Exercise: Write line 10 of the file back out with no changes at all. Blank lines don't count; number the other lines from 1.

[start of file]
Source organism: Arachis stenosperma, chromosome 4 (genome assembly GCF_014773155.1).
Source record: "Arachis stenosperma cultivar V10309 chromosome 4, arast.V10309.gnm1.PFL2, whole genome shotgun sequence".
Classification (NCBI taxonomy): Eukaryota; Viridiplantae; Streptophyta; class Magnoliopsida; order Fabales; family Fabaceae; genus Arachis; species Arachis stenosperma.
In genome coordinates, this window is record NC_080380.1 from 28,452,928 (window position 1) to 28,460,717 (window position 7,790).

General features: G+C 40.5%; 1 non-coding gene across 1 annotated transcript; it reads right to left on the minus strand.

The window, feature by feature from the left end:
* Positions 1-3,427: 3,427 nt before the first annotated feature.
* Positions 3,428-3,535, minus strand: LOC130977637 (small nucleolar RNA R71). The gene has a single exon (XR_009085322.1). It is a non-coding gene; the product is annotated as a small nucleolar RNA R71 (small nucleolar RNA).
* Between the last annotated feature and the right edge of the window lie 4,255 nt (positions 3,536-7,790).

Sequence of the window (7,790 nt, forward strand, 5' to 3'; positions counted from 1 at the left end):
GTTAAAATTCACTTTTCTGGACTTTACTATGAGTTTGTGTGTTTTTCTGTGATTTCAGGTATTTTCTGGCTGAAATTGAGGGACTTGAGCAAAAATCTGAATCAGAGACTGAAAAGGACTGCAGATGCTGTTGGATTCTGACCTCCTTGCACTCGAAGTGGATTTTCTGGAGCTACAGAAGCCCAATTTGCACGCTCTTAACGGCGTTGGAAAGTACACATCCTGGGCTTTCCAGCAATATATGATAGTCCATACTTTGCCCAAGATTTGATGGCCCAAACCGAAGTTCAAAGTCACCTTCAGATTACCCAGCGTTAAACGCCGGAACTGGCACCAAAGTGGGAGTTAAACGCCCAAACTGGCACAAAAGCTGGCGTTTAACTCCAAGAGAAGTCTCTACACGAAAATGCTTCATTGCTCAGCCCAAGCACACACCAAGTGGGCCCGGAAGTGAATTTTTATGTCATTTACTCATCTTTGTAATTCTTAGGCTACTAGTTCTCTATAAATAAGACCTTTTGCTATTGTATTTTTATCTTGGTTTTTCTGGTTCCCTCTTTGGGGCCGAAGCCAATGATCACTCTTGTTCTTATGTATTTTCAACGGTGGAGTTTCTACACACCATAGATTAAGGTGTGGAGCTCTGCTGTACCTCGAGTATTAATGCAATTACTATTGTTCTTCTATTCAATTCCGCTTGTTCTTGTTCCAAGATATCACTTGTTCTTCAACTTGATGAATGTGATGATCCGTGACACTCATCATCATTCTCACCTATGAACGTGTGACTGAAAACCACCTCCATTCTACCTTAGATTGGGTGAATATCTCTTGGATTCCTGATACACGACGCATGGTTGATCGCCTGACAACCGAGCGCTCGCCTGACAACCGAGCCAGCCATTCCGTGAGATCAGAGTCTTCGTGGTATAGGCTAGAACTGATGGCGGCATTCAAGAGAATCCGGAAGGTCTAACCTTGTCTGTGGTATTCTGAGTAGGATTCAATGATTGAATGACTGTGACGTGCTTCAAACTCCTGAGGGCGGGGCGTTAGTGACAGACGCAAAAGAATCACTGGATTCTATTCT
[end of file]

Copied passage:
Sequence of the window (7,790 nt, forward strand, 5' to 3'; positions counted from 1 at the left end):